As dany93 pointed out earlier in this thread only after the basic FDM is working correctly should spin behavior be modeled since the spin behavior needs to be configured to the specific lift and drag profile of the aircraft and this is only known once the basic FDM is working correctly. Spinning is definitely an advanced FDM feature for JSBSim FDMs.
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Re: trying to spin

Postby shock.r » Sat Jan 18, 2014 4:36 am

If you wanna spin, start up your A380 and take it to around 20000" and go for it. It looks amazing and I love playing it back in Fly-By view.
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Re: trying to spin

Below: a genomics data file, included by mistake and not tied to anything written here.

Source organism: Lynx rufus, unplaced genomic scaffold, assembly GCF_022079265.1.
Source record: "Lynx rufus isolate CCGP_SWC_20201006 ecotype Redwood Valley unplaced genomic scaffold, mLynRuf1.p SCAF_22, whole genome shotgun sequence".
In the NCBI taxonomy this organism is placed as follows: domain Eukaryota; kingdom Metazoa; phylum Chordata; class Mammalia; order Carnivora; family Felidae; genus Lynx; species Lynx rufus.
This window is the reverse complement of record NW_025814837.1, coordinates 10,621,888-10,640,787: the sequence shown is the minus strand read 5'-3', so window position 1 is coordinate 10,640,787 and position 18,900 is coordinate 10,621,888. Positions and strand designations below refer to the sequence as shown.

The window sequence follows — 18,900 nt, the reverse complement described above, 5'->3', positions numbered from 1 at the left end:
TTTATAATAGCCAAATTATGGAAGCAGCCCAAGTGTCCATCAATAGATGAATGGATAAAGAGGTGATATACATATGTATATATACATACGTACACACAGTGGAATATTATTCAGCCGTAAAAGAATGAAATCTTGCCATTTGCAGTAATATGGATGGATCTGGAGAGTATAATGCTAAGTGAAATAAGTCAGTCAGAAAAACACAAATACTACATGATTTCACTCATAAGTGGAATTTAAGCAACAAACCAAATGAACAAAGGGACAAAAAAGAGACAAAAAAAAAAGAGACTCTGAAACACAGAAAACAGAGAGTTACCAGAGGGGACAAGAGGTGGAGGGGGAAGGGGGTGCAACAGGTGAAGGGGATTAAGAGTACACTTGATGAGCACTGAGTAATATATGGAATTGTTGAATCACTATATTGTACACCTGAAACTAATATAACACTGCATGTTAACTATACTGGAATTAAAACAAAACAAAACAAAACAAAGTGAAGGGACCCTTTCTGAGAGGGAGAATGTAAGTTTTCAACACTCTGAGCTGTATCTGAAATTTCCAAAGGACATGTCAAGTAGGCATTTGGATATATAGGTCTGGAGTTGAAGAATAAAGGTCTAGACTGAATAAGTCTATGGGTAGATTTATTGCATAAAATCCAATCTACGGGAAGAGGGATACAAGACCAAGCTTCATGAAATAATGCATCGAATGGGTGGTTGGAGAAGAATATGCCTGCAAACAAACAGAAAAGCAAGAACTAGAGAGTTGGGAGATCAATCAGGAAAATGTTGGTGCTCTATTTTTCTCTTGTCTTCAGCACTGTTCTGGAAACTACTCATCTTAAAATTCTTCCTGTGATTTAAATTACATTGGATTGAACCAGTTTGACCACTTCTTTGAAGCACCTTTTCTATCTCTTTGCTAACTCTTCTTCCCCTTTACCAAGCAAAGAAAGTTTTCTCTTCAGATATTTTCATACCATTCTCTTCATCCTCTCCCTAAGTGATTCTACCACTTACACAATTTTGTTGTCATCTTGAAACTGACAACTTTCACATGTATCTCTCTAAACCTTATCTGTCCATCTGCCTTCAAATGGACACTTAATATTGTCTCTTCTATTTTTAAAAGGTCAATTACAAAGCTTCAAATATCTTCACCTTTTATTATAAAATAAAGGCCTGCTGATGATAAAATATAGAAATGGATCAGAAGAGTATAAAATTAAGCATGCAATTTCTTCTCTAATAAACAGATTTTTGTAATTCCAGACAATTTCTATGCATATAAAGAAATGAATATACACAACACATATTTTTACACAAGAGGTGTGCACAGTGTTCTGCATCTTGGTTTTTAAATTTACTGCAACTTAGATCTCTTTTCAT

Postby dany93 » Tue Jan 21, 2014 3:29 pm

Hi hvengel,

(for information, sorry if that's obvious for you but it's not used in your P51D)
Just in case your 'stall and spin code' would seem too simplistic for you :lol: .

I have been searching for a long time how to use 'stall-hyst-norm' (found in jsbsim Internal Properties). My opinion was (is) that it can improve realism by delaying the stall recovery (E.G. I've often seen rapid bank-angle oscillations by too rapid recovery of AoA critical angle, or I feel stall recovery is too easy, too rapid at least with my simple code).

'stall-hyst-norm' is implemented and set by inserting such lines in the FDM (inside the <aerodynamics> tags, DEG or RAD units), see C172P or SenecaII.
Code: Select all
        <hysteresis_limits unit="RAD">
            <min>0.09</min>
            <max>0.297</max>
        </hysteresis_limits>

(otherwise, don't know for the use of <alphalimits>)